In a factorial vignette survey, the respondent is asked to evaluate a series of vignettes describing a hypothetical unit of analysis (here, a website).  The vignette factors describing the scenario are the independent variables, are controlled by the researcher, and are randomly selected. The factorial vignette approach supports the researcher in examining (a) the elements of information used to form judgments, (b) the weight of each of these factors, and (c) how different subgroups of the respondents agree on (a) and (b) (Nock & Gutterbock, 2010).  These factors and their associated coefficients are referred to as the ‘equations-inside-the-head’ (Jasso, 2006) of respondents. By examining the equations-inside-the-head of respondents, I aim to learn how they form judgments about privacy expectations across different online situations.

The vignettes for this study were constructed by varying several online privacy factors for both tracking users as well as targeted advertising online.   A deck of 40 vignettes for each respondent was randomly created with replacement as the respondent was taking the survey.  For each rated vignette, the associated rating, factor levels, and the vignette script was preserved as well as the vignette sequence number.  The vignette formats are provided in the appendix below with a sample vignette and the vignette template for each of the studies.  Each respondent was assigned one type of vignette – either targeted advertising or tracking users online.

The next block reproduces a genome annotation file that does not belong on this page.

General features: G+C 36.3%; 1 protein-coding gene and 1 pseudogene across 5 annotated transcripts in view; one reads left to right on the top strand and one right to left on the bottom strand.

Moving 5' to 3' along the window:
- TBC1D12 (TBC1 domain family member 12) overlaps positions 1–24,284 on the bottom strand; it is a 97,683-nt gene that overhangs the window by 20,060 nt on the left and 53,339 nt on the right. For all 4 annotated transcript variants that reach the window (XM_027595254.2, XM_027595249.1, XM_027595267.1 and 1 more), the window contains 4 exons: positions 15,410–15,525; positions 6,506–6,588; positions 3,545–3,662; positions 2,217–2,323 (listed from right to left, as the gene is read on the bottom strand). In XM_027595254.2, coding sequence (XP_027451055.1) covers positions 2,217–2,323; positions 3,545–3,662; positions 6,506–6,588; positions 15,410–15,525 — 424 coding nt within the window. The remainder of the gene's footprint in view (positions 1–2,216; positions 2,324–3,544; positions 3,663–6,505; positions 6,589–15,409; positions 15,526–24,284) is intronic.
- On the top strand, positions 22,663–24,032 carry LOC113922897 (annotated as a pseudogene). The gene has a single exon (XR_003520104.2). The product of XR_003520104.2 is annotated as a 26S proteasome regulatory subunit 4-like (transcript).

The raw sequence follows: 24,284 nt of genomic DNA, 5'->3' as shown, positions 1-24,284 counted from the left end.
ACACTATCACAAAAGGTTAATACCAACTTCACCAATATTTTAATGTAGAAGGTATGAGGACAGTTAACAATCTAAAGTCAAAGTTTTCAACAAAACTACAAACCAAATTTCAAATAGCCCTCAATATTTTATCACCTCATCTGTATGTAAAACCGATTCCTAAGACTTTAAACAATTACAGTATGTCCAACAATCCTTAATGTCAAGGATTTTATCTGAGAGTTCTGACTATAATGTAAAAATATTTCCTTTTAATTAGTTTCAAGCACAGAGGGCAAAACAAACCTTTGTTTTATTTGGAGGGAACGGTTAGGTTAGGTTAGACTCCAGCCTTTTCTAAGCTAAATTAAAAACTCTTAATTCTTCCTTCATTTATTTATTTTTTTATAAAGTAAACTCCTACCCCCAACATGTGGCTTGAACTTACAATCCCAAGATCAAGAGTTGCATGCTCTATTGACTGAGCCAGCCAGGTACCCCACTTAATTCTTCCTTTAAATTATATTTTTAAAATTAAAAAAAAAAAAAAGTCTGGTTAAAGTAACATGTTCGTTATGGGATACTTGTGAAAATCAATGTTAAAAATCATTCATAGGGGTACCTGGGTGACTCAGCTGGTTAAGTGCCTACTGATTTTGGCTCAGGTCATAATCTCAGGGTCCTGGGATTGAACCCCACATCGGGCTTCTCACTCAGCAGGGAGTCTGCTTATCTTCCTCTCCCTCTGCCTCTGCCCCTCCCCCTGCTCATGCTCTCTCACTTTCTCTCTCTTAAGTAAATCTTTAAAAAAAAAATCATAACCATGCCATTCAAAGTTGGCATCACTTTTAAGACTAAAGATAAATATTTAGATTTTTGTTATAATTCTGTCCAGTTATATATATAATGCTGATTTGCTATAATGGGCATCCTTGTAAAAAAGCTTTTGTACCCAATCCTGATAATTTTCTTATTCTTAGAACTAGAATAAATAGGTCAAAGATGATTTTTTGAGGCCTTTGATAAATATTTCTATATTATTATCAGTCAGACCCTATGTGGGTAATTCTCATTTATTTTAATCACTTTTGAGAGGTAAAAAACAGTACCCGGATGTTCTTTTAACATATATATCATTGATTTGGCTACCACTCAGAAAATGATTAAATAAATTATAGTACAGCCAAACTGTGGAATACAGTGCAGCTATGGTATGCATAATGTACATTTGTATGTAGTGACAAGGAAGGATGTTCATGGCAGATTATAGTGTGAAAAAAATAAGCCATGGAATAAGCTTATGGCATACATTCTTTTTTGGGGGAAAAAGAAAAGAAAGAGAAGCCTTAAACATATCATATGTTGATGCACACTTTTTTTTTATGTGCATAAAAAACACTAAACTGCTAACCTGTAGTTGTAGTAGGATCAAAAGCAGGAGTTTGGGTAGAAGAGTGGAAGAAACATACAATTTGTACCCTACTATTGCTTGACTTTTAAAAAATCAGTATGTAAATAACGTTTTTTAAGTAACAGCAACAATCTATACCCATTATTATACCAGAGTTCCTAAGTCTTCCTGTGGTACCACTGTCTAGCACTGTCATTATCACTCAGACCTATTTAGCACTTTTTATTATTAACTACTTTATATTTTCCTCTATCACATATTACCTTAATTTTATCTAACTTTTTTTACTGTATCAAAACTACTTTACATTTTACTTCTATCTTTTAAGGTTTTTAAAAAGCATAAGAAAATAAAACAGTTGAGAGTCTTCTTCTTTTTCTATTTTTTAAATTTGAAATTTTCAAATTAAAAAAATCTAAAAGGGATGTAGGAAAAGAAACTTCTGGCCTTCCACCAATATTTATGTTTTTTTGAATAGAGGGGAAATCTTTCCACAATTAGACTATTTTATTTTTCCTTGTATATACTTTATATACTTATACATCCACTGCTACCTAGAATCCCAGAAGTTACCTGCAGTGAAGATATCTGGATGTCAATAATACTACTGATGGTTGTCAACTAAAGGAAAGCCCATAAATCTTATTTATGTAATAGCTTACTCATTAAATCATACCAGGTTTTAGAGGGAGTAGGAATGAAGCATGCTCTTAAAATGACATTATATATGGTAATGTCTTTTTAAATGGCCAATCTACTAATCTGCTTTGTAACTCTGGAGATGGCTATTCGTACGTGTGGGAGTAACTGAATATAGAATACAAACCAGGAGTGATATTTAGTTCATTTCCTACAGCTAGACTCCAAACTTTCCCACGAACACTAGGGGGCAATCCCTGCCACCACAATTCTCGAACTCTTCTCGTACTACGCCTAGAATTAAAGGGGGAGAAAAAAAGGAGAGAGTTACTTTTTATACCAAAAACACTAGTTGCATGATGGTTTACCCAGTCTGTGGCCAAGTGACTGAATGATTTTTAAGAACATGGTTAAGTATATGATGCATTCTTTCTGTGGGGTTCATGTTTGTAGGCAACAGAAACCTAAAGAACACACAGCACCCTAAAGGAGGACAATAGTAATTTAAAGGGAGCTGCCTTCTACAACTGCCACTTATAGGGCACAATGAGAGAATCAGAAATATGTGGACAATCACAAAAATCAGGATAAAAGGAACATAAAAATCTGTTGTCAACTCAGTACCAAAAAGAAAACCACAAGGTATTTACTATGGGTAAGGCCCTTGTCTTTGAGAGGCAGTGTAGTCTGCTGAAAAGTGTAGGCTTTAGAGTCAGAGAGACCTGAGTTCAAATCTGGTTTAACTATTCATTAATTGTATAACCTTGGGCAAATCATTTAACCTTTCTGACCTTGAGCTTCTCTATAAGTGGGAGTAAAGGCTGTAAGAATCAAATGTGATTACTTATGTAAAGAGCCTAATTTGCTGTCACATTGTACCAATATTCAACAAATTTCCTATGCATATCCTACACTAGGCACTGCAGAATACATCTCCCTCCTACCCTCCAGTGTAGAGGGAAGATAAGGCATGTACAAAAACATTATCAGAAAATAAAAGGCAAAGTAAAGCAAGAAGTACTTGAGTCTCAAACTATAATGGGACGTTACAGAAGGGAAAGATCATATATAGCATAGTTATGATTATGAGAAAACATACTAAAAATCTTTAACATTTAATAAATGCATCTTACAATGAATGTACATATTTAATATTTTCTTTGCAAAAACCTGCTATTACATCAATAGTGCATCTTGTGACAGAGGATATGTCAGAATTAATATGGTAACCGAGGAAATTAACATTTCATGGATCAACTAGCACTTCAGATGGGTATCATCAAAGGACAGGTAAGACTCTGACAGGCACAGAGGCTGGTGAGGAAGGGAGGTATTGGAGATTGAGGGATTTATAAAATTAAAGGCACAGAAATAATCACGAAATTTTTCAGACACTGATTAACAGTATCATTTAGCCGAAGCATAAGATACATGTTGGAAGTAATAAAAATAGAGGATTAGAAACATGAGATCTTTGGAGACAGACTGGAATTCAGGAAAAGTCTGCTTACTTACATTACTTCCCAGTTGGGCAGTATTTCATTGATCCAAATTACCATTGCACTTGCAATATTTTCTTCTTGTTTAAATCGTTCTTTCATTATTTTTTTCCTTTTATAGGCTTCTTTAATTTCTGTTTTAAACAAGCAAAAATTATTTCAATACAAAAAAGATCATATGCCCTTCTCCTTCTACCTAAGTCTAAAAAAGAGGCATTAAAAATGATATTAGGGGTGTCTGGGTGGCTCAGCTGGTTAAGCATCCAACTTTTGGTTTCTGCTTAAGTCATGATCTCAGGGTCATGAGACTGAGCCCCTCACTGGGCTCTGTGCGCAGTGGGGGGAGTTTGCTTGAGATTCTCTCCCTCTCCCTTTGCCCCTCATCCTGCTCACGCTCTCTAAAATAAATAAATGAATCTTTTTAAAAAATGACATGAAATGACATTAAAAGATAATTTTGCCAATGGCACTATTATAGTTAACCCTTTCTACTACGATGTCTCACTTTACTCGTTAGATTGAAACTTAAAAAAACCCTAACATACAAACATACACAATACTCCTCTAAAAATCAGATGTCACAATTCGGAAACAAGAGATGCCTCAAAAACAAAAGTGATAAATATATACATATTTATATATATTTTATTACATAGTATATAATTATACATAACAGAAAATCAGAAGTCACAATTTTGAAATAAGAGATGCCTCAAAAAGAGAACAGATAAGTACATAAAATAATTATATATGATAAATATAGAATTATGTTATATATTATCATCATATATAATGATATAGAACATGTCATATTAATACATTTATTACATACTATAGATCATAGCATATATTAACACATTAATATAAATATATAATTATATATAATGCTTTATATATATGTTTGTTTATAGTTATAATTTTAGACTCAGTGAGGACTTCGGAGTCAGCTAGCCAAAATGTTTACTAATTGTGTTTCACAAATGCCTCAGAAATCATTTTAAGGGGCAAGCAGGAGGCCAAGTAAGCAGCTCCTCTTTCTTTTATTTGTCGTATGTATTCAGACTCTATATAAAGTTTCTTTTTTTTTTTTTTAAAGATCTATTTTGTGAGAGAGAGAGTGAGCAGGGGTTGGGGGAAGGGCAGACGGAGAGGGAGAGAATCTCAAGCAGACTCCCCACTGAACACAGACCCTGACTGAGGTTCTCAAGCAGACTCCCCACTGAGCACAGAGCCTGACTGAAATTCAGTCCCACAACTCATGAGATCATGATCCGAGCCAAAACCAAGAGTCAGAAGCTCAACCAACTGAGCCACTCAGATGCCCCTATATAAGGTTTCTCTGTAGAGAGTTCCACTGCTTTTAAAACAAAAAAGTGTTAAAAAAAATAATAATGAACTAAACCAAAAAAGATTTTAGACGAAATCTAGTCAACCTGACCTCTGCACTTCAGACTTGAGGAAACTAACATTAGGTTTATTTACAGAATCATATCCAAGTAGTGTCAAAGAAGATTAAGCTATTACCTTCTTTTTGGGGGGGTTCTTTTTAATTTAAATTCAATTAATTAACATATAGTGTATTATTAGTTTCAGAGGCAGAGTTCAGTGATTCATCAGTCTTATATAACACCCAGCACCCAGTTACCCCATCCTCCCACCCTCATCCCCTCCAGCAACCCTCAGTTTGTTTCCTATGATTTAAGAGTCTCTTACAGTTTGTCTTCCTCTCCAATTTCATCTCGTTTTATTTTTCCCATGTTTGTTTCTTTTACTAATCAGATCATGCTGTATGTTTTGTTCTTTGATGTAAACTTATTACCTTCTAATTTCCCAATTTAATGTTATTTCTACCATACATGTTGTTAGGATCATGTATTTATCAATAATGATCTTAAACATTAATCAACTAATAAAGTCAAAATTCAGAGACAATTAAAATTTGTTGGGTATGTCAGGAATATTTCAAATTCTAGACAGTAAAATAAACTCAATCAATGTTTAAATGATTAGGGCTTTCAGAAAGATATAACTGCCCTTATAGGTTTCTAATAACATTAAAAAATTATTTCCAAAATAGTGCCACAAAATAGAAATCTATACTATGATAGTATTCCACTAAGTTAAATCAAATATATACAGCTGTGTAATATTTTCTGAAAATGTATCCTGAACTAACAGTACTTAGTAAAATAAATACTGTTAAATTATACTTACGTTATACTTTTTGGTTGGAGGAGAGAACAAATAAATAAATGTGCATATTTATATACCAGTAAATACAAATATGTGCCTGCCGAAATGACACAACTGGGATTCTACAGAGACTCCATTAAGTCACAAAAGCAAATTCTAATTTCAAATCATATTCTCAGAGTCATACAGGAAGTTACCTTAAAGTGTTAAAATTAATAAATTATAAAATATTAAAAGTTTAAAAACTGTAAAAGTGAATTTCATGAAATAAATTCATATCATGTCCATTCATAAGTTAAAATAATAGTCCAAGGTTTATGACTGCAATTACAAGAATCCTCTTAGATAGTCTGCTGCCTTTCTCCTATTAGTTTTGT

The factors and sample vignettes are available here.

The surveys are available for targeted advertising here and for tracking users online here.

Dependent Variable For each vignette, respondents were asked to judge the degree to which the situation in the vignette met their privacy expectations.  Respondents were given a rating task:  ‘Tell us how much you agree with the statement below. Using a sliding scale from -100 to 100, with -100 indicating ‘strongly disagree’ and 100 indicating ‘strongly agree’. The respondents were given the prompt, ‘This website meets my privacy expectations.’

Individual-Specific Factors  In addition to age and gender, the respondent was asked ‘Tell us how much you agree with the statements below. On the sliding scale below, with a rating to the left being ‘strongly disagree’ to the right being ‘strongly agree.’  The rating task stated ‘In general, I trust websites.’  Their rating on this question was used as their general level of trust in websites.  The second rating task stated, ‘In general, I believe privacy is important.’

The surveys were first piloted on Amazon Mechanical Turk to check for readability and reliability of the respondents’ ratings. The sample for the studies report here was recruited by GfK/KnowledgeNetworks (http://www.knowledgenetworks.com/knpanel/index.html;), which is the first online research panel representative of the entire U.S. population. ...